Can a small speaker perform like a big

Big speakers sound better. They have more and better bass, more capacity for playing loud, and – surprising to some – they sound better even at lower volume.
Why is that, and is it possible to achieve much of the same in a small speaker?

Parameters characteristic for a big loudspeaker

Big and powerful sound – punch, tactile – we feel the sound on the body, explosive transients – drums like at a concert, realism, sound level similar to a live concert when we want it.

And when we turn down the volume, much of this sound character with realism and instruments with body is still present.

This is about capacity, sound field and radiation pattern. Size of the sound source relative to wavelength. A big speaker is better simply because it is big.

Proper bass requires size, that is something most audiophile enthusiasts have experienced. Small, compact speakers which on paper promises extreme subsonic bass does not work in real life.

But the most important differences are in the range from upper bass and in to the midrange, where instruments get body and realism. Actually, one can do with quite small subwoofers for the deep bass if the midrange is reproduced with sufficient cone area.

Technically, it is intensity of the sound field and radiation control that improves when the speaker is large.  Intensity affects how powerful the sound is experienced for a given sound pressure level, while radiation affects clarity, both influences realism and body for instruments and sounds.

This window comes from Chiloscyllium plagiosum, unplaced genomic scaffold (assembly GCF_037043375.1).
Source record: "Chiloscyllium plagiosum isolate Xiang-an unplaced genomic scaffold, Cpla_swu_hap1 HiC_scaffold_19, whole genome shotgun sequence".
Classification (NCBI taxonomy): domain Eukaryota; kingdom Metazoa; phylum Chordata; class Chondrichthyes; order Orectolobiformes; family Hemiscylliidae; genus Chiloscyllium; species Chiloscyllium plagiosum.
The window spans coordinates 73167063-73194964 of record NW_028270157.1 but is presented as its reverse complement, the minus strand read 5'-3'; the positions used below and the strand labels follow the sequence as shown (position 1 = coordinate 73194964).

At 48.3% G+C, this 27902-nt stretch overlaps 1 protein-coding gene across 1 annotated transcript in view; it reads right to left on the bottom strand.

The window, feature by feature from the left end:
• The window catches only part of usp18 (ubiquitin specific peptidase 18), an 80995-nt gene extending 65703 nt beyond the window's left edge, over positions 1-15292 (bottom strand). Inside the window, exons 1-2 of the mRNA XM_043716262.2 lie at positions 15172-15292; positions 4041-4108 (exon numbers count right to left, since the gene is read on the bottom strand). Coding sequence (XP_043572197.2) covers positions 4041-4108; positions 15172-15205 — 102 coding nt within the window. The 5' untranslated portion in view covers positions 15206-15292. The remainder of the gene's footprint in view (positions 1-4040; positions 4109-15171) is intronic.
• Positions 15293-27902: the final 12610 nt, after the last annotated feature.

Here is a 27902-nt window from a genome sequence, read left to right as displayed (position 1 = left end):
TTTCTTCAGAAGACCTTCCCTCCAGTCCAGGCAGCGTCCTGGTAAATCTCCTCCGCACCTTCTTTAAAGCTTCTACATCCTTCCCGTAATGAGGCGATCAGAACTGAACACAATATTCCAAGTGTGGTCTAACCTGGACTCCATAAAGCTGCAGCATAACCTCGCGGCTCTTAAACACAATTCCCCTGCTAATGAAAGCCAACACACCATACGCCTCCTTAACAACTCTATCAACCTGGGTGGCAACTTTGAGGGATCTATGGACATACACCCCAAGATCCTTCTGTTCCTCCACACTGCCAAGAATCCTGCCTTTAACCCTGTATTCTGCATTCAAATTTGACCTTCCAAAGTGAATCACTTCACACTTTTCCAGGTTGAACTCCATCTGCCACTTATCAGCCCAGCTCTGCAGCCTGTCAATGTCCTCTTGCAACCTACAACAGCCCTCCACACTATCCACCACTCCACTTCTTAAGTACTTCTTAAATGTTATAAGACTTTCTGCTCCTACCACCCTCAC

With a large horn speaker it is possible to achieve very good clarity and simultaneously room contribution to give life and size to the sound. Controlled and limited radiation gives very short decay for early reflections – that increases clarity, while more sound energy is sent towards the back of the room, giving energy to late reflections – more space and life. Big panel speakers have much of the same.

Capacity – how loud a speaker can play – has more significance than many are aware of. Even at modest sound levels a typical small hifi-speaker will start to compress transients in the lower midrange. Small speakers that can reproduce bass gets poor capacity, this is a physical limitation. So that even if capacity alone does not necessarily correlate to size, it is not possible to make a small speaker with both deep bass and good capacity.

Why we want a small speaker

Big speakers are also fun aesthetically – it is impressing with something big and dominant, giving the sense of solidity and power, even with no sound.

Never the less it is attractive with something more elegant, taking up less space, more discreet. Easier to accommodate tastefully into a home environment where the sound system is visible, but not dominating.

For many people large speakers are simply not an option because they take up too much space and are too dominant.

Large speakers is also more expensive simply because they are large – expensive to ship, cost more to build.

It is not difficult to find small speakers in the shop, actually most of them are small. If only the sound was good, too.

Small speaker with large sound

Much of this is possible to get in a small speaker.

It will not be full-scale sound, but if we lower the volume just a bit, it can get quite good. Short listening distance, small room, also helps.

Short-list for a small speaker with engaging and exciting sound:

  • Separate bass-system
  • Dimension for sufficient capacity
  • Transient reproduction
  • Radiation control

Such a speaker will be a little different from the usual simple, square box.